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st the Itata was allowed to drop. About the same time another complication arose between Chile and the United States. While the United States cruiser Baltimore was in the harbor of Valparaiso, a party of her sailors became involved in a riot with the Chileans, Oct. 16, 1891. In the course of the melee several sailors were wounded, of whom two died; thirty-six were arrested by the authorities. When the news of the affair reached the United States it created considerable excitement. On Oct. 23 President Harrison despatched a message to United States Minister Egan at Santiago, demanding reparation, and two war-ships were sent to the country. On Dec. 11, the Chilean minister of foreign affairs, Matta, sent a communication, which became known as the Matta note. The Chilean request for Mr. Egan's recall, and the phraseology of the Matta note, gave offence at Washington, and in January, 1892, the President despatched a protest to the Chilean government, and on Jan. 25 sent a message
Harper's Encyclopedia of United States History (ed. Benson Lossing), Harmar, Josiah 1753-1813 (search)
ember, 1790, General Harmar led more than 1,000 volunteers from Fort Washington (now Cincinnati) into the Indian country around the head-waters of the Maumee (or Miami), to chastise the hostile Indians. He did not succeed. He found the Indians near the head of the Maumee, at the junction of the St. Joseph's and St. Mary's rivers, late in October, 1790. Four hundred men were detached to attack them, of whom sixty were regulars, under Major Wyllys. These reached the Maumee after sunrise on Oct. 23. Militia under Major Hall proceeded to pass around the Indian village at the head of the Maumee, and assist, in their rear, an attack of the main body on their front. The latter were to cross the Maumee at the usual ford, and then surround the Indians, who were led by the celebrated chief, Little Turtle. Before this could be effected the Indian encampment was aroused, and a part of them fled. Some of the militia and the cavalry who had passed the ford started in pursuit, in disobedienc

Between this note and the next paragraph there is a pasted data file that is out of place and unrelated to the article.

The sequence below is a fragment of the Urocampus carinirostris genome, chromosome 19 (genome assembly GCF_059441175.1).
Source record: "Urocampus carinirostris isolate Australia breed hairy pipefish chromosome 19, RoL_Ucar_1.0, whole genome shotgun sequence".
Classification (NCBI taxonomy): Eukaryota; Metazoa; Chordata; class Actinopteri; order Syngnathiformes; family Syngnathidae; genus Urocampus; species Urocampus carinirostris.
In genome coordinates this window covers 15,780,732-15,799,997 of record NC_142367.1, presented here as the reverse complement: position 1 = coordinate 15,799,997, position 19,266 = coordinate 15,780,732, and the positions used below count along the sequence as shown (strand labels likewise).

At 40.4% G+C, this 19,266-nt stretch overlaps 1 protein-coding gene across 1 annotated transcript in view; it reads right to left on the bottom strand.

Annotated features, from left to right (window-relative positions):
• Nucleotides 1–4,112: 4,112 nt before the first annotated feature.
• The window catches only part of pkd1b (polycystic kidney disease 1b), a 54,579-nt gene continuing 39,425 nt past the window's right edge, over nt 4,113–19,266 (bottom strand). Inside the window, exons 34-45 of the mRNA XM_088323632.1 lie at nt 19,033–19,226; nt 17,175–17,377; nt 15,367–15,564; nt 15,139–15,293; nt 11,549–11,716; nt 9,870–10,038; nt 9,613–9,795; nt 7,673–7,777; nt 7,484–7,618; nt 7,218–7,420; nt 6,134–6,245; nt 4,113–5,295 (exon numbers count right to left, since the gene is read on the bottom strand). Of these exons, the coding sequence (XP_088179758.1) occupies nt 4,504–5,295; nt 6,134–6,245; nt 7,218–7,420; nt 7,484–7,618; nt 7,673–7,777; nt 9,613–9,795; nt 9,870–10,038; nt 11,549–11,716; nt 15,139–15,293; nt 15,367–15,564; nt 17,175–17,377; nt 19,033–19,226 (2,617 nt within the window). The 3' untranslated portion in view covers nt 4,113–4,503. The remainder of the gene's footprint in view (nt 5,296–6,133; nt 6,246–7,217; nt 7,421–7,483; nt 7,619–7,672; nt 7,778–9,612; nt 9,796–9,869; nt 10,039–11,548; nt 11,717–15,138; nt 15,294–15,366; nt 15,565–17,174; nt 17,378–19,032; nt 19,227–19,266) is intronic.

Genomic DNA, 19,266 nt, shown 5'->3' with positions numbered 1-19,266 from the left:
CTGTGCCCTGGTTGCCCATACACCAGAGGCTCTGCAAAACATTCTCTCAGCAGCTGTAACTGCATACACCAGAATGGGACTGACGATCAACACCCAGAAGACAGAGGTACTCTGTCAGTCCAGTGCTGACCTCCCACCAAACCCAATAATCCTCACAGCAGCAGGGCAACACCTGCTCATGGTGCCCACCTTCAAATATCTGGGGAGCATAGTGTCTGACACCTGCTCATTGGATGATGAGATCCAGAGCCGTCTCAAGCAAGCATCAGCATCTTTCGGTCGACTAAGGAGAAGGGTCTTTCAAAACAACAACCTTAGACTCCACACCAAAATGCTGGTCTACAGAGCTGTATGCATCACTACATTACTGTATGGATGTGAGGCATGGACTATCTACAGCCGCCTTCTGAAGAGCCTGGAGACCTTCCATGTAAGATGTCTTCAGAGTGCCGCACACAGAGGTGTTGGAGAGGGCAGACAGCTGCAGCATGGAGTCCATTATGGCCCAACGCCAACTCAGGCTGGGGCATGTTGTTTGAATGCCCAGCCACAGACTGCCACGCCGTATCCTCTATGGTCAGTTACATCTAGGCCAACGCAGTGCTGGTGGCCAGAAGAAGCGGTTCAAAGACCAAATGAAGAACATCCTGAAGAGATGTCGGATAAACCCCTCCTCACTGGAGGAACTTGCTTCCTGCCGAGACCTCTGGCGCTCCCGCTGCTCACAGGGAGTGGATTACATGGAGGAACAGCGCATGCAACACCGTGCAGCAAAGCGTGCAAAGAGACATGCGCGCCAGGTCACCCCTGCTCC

Harper's Encyclopedia of United States History (ed. Benson Lossing), Hessians. (search)
152 Returned in the autumn of 1783984 ——— Did not return168 Total number sent29,867 Total number returned17,313 ——— Total number of those who did not return12,554 Of the 12.554 who did not return Mr. Lowell's estimate is as follows: Killed and died of wounds1,200 Died of illness and accident6,354 Deserted5,000 ——— Total12,554 estimate of the losses sustained by the Germans in the principal battles of the Revolutionary War. KilledWounded.Missing. Long Island225 Sept. 15, 1776216 Sept. 16, 177611 Oct. 9 to Oct. 23 (including Chatterton Hill)136323 Fort Washington56276 Trenton1778 Assanpink (Jan. 2, 1777)411 Burgoyne's Campaign to Oct. 6, 1777164284 Burgoyne's Campaign from Oct. 7 to 162575 Skirmish, Sept. 3, 1777119 Brandywine, Chasseurs739 Brandywine, other Hessians216 Red Bank8222960 Newport199613 Stono Ferry934 Charleston1162 Springfield2575 Baton Rouge258 Pensacola1545 Guildford Courthouse15694 Yorktown5313127
Harper's Encyclopedia of United States History (ed. Benson Lossing), Thames, battle of the (search)